Problem is, when you burn your waste, a lot of pollutants that are damaging to the environment, particularly the ozone layer, are released. Additionally, burning garbage can create and release toxic pollutants that cause eye and lung infections, and in some cases, cancer.

Good thing is, the Palestinians are aware of the problem.   And despite the fact that they have other, more pressing, priorities, slow but steady steps are being taken within the Palestinian territories to correct the situation.

According to an article published last February in the publication ‘This Week In Palestine,’ some Palestinian municipalities are working together to create regional systems of waste management; systems that include organized collection of waste and the creation of sanitary landfills. Cool beans. Go Palestine!

Ramallah

_41117069_israel_ramallah_map203First full day in Ramallah! Okay, so for those of you who don’t know, Ramallah (which basically translates to ‘mountain of God’) is a city in the West Bank, populated by around 27,000 people.

Today, we all had to work. George and Mariam were editing at the studio, Stephen was writing in the apartment, and I headed into the city to do my work. I love working at cafes and in other public spaces – makes the whole experience so much more pleasant, and when you do need a break, there’s quality people watching at your fingertips.

Today, I spent most of the afternoon at a cafe called Pronto. Right now I’m editing a grant proposal for UNESCO. The document is 90 pages long, and it’s taking a loooong time to edit BUT the project proposal is fascinating. It’s all about promoting tourism in Palestine by creating paths that trail through the country, stopping at all the important religious, cultural and historical sites. An added bonus for me – the proposal includes details on each of the sites that the proposed routes will connect, meaning I’m learning a ton about Palestine in the process.

Downtown Ramallah

Downtown Ramallah

Fresh squeezed lemonade and manaaish (bread with zaatar), a comfortable chair, interesting work, great people watching, and a sunny afternoon in Ramallah. Who could ask for anything more??

Mahmoud Darwish

Mahmoud Darwish

I came back to the apartment around 5pm and we all went out for a walk around the neighborhood that took us over to the grave of Mahmoud Darwish. Darwish is one of, if not the most famous Palestinian poet of the modern age, playing a critical role in the development of ‘poetry of resistance.’ I didn’t know who he was and when I asked, the reaction was exactly the same as when I asked my friends in Spain who Raul (the famous footballer for Real Madrid) was. This guy is a BIG deal. Ooops. Played the ignorant American card and promised to look for an English translation of his poetry – another on a long list of books I’ve promised to read while I’m here.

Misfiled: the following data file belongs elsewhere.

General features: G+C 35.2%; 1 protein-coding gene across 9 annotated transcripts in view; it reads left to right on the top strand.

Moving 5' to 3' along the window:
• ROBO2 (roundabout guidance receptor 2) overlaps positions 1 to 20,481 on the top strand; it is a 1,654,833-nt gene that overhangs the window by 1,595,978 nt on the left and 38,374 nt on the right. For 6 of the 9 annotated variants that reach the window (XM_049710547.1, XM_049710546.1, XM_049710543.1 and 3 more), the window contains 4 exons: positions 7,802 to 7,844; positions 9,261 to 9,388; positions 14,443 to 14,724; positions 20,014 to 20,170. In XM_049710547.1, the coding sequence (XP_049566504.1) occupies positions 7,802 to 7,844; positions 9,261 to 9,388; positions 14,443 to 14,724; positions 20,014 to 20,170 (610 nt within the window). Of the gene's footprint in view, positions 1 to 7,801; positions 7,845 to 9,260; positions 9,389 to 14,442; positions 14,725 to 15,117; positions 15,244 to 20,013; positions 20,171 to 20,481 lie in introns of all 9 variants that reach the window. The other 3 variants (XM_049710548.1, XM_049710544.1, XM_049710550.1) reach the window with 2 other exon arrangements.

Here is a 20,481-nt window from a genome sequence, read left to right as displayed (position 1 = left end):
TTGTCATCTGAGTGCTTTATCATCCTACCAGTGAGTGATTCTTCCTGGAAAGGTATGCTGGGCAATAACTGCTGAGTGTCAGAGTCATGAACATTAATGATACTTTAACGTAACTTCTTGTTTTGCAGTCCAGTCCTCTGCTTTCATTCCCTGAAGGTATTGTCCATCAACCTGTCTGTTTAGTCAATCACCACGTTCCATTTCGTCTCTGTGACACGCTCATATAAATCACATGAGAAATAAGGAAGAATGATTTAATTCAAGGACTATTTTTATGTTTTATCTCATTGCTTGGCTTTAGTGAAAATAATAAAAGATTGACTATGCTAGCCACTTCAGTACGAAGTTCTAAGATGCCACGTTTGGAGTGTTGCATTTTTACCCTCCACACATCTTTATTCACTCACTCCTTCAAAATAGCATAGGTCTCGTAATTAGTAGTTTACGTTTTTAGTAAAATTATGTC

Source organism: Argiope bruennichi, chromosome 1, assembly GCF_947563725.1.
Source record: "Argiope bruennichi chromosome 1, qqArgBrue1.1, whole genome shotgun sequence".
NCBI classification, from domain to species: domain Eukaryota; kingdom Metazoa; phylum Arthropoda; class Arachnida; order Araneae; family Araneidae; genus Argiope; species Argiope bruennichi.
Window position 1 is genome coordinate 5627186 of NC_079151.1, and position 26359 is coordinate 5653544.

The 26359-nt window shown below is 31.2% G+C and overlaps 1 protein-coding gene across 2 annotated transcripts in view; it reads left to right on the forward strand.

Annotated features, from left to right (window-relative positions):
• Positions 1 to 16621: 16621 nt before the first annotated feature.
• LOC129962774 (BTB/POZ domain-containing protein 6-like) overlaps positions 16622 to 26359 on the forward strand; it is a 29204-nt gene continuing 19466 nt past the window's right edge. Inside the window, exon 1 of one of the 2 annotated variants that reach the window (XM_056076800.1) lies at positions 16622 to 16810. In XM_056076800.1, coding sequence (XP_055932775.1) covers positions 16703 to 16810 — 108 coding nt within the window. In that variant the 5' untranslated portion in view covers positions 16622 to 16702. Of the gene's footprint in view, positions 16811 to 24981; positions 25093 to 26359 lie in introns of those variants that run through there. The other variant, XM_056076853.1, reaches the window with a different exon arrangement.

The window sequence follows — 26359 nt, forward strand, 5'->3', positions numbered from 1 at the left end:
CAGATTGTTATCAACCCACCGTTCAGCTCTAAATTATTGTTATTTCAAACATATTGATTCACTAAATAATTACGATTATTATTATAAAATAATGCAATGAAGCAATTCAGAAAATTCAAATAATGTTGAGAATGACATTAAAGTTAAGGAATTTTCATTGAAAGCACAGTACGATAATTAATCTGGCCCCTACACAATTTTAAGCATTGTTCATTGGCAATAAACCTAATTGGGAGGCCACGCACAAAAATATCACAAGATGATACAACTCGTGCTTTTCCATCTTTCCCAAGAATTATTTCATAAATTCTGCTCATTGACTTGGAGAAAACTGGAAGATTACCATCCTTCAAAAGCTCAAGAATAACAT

There were two guards on duty by his tomb, just sitting on the ground having tea. They recited some of Darweesh’s poetry for us, but it was in Arabic so I didn’t understand. Ah! Can’t wait to go to Beirut next month and start taking classes!! Stephen translated bits of the conversation for me.

Cousin Stephen in front of Mahmoud Darwish's grave

Cousin Stephen in front of Mahmoud Darwish's grave

Okay, side-note. It’s hilarious when my family translates Arabic for me. I don’t understand anything that’s being said to me, but they seem to assume that I’m understanding everything except for a few very specific details, so they’ll just translate a word or two, or tell me who a person is that was mentioned in the conversation. It’s hilarious. Basically, I hear: alkdsjflkasjdflkjaslkdfjaksj asjdlkfjaslkfjklasjdf and eventually someone turns to me and whispers, “That means ‘green.’ Oh, and Lena is Mariam’s cousin.” So the only thing I take away from the 30 minute conversation is that at some point in the middle of all the aksfjklasjdflajsfkldjalskjfdakl, something that may or may not be significant is or was green, and Mariam has a cousin named Lena. I have found it’s better to just smile and nod along with the conversation, pretending I understand and hoping against hope that no one asks me any questions.

After a lot of curious questioning later, I did find out that the guards speaking to us were both refugees from a village that’s now part of Israel.  One had been in jail from the age of 15-20 for trying to cross the border to visit his family, who he hadn’t and still hasn’t seen in years. Here, people’s stories are so intense – I can’t imagine living out your whole life through war and under occupation. It’s horrible. I don’t know how they don’t walk around fuming mad all the time, but everyone I’ve met so far has been so wonderful – nice, happy, open. It’s remarkable. They always want to share their stories and it can be a bit overwhelming. I’ve discovered that I’m more emotional than Uncle George – he takes in the stories calmly, asking intelligent questions while I find myself crying, enraged, and/or frustrated.